Peter Bogdanovich directs Cybill Shepherd, Barry Brown and Cloris Leachman in this period comedy where a young man of good standing falls for a devil-may-care American beauty as they travel through Europe.
Sought out due to a whole chapter being devoted to it in Quentin Tarantino’s Cinema Speculation. Also as Bogdanovich has always been a nagging blind spot in my New American Cinema knowledge. Starts gratingly. The rapid dialogue and awkward comedy of manners is a turn off. But once you submit to the rhythms of Daisy Miller, Cybill shines. Flighty, enigmatic, vital. This might be her best cinematic role. The ending is unexpected but there are visual clues as to where this is ultimately headed throughout. It won me over, there are some lovely pregnant shots here. And I had the nagging suspicion I had watched this as a kid, probably not knowing what it was, as it felt eerily familiar.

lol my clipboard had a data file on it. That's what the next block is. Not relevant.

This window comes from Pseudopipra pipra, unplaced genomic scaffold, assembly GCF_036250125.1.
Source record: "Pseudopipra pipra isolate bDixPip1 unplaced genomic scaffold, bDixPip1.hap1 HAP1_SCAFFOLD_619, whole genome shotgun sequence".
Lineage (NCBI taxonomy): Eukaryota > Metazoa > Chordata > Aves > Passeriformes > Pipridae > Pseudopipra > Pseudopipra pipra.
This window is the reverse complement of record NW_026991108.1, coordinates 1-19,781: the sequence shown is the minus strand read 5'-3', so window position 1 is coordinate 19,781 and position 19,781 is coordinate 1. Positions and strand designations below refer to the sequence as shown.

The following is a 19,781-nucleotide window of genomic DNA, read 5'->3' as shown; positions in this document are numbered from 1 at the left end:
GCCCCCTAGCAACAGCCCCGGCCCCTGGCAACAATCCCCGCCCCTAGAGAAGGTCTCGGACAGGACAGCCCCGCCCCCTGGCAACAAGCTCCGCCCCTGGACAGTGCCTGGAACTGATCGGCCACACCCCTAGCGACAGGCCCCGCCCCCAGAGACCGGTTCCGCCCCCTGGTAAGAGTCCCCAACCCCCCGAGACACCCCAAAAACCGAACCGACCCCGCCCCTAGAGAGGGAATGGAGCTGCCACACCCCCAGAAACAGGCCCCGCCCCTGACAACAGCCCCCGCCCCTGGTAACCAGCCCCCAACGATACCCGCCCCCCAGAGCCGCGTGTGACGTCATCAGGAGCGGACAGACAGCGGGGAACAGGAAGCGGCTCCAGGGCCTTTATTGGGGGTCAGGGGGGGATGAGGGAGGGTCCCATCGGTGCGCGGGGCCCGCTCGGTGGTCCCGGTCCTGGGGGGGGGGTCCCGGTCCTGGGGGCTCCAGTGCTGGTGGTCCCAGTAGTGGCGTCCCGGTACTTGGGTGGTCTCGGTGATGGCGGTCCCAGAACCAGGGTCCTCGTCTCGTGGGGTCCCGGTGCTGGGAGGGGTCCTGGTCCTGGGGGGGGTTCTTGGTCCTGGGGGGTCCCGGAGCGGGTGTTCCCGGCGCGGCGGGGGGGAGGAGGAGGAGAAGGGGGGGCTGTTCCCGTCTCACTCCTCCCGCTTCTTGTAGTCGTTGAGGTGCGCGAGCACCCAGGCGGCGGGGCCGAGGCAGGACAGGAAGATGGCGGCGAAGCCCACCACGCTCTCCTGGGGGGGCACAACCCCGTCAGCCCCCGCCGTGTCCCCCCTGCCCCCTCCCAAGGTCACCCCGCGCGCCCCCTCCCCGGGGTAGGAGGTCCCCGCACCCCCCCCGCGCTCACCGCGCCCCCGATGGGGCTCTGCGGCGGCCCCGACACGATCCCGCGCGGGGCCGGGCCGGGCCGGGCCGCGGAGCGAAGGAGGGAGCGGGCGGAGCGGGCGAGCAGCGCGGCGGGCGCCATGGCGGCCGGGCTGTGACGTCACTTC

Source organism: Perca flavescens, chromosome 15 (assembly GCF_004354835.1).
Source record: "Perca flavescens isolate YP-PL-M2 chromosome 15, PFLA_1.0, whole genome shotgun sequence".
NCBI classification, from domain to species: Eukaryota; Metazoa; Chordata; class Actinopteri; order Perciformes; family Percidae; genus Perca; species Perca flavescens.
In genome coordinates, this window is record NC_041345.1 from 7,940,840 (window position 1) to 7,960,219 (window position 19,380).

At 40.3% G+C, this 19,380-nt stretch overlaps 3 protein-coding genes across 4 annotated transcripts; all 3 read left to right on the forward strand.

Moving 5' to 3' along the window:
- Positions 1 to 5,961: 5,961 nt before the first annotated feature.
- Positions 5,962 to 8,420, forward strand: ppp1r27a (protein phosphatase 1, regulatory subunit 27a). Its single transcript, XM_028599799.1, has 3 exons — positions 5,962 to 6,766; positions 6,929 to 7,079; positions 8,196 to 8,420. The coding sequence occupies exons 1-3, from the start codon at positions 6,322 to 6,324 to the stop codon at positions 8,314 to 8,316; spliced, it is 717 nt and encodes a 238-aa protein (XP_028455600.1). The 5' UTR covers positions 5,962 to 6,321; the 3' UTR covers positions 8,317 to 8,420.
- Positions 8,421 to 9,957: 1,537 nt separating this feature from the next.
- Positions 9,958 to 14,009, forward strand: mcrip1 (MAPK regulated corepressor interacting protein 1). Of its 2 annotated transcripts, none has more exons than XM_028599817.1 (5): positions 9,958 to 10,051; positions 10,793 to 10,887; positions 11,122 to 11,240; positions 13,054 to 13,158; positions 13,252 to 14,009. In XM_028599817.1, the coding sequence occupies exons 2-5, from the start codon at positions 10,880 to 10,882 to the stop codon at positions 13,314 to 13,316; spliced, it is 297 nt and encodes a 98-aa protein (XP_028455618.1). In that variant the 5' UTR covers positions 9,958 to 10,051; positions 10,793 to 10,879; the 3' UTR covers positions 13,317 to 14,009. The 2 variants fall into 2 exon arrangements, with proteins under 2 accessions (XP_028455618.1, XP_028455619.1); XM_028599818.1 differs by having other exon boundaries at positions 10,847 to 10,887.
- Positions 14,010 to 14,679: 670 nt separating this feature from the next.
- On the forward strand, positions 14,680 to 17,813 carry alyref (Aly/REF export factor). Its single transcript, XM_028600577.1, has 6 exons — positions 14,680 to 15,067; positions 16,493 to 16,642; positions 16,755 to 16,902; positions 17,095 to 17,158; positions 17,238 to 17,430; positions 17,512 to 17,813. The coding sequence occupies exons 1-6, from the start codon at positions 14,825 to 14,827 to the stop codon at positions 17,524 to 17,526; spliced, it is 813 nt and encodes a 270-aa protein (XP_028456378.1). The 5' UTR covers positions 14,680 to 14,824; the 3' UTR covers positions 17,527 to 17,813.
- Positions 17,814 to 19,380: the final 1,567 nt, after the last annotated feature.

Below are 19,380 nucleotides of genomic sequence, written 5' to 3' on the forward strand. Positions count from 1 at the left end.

Damien Power directs Havana Rose Liu, Dale Dickey and Dennis Haysbert in this mystery thriller where a recovering drug addict discovers a kidnapping in progress while stranded at a rest stop during a blizzard.
The Hateful Eight for Gen-Z. Someone’s got a red hot poker up these stranded strangers’ ass and only a hot junkie is gonna figure out whose name is on the handle. There’s no twist or turn that particularly surprises but it is slick and looks decent. I watched this with the sound down low late one night when the cat really really couldn’t sleep, let the whole world know and I wanted at least one person in the house to get a decent night’s kip. It fulfilled its brief as a 3 A.M. throwaway movie.